Orbán's recent parliamentary and constitutional reforms have raised concerns in Brussels that Hungary is sliding into a dictatorship and have prompted some to call for the country to be shut out of the EU.
Now, Orbán has hit back against Merkel's comment in a public discussion on Europe last week that Germany would “do everything to put Hungary onto the right path. But [...] won't be sending in the cavalry straight away.”
Merkel's comments were in answer to remarks by the main opposition Social Democrat Chancellor candidate Peer Steinbrück, who in the same discussion raised the prospect of throwing Hungary out of the EU on the basis of recent undemocratic reforms.
“The Germans already sent the cavalry once, and in the form of tanks,” Orbàn told listeners to his weekly radio broadcast on Friday, “Our request would be that they did not send them again. It wasn't a good idea back then and it didn't work.”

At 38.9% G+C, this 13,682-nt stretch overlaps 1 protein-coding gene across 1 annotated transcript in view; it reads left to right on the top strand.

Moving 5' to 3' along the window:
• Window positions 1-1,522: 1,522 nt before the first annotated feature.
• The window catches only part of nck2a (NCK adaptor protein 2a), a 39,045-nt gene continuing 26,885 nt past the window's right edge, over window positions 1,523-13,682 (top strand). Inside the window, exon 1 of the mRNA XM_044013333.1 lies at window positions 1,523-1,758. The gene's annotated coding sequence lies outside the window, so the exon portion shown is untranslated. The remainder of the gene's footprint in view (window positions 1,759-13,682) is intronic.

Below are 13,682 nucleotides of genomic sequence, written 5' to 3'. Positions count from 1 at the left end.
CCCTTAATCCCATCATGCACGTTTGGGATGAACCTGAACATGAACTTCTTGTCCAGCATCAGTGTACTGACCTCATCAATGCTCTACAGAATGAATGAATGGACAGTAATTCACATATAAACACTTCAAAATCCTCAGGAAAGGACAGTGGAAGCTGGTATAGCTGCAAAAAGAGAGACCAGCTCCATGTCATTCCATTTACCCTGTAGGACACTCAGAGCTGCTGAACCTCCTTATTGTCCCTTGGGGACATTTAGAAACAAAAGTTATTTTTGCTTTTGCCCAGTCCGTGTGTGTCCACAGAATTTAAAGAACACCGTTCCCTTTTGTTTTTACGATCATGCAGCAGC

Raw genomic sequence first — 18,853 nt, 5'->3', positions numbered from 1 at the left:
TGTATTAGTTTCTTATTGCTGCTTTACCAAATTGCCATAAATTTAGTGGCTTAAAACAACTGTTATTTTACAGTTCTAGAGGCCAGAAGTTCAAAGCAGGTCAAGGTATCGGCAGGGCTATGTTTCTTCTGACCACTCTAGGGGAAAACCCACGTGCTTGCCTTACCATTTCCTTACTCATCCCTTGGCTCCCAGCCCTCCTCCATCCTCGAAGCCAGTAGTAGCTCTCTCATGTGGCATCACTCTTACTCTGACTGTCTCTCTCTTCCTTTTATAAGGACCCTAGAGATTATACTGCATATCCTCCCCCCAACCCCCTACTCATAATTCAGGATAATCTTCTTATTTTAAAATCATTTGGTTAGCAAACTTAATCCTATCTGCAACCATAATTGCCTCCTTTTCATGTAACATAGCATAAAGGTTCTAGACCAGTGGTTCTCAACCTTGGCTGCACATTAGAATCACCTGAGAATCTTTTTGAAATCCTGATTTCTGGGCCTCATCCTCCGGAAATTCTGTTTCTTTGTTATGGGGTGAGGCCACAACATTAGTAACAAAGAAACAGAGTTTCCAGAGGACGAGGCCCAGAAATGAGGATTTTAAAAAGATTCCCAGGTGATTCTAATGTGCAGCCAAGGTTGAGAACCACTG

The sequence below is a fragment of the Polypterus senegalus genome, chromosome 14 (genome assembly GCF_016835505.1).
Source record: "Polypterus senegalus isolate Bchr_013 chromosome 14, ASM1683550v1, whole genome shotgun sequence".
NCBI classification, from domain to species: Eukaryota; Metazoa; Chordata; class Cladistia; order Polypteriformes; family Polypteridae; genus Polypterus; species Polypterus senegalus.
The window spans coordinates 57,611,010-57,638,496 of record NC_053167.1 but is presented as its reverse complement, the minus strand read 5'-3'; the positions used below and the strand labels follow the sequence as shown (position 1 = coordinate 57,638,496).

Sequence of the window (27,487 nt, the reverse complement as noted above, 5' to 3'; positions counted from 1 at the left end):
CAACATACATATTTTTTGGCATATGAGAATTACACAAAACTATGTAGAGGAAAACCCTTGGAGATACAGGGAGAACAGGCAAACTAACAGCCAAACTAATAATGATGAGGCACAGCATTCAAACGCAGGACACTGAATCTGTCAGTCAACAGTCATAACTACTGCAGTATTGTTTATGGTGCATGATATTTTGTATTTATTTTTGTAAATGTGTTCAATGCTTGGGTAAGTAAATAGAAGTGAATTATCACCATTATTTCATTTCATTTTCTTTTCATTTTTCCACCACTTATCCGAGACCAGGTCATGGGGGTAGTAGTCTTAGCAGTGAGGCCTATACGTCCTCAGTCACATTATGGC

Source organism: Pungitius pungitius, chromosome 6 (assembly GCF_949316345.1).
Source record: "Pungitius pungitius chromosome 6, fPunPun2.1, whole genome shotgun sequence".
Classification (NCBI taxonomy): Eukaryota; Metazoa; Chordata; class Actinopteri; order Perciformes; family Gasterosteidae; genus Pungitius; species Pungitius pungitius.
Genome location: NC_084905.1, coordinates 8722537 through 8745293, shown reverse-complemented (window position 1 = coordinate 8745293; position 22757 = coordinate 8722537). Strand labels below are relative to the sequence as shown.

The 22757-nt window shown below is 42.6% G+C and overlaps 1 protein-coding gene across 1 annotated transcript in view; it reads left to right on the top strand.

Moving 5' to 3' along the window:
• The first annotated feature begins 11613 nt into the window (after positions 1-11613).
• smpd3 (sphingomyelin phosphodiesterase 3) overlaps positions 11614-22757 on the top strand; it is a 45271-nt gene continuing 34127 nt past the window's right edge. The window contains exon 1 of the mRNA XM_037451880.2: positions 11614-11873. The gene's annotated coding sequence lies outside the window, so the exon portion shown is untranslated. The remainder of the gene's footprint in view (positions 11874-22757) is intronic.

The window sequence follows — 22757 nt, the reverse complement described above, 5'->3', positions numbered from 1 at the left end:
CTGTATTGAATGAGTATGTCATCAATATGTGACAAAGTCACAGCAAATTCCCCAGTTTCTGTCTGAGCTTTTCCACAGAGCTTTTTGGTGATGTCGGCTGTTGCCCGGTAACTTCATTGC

Orbán's comparison of Merkel's treatment of Hungary with the Nazi military occupation of the country from March 1944 on-wards has raised eyebrows in Germany and worsened diplomatic tensions between the nations, wrote Der Spiegel magazine on Sunday.
The Hungarian opposition have also condemned Orbán's comment as a “coarse joke” and pointed out that Merkel has been calling for a moderate solution to the current spat between Hungary and the EU.
In March, Merkel voiced criticism of Hungary's constitutional changes, saying concerns raised by the European Union about the disputed alterations should be taken seriously.
A government spokesman said the chancellor had reacted "critically" to news
from Budapest that Hungary's parliament had altered the constitution for the fourth time since Orbán came to power.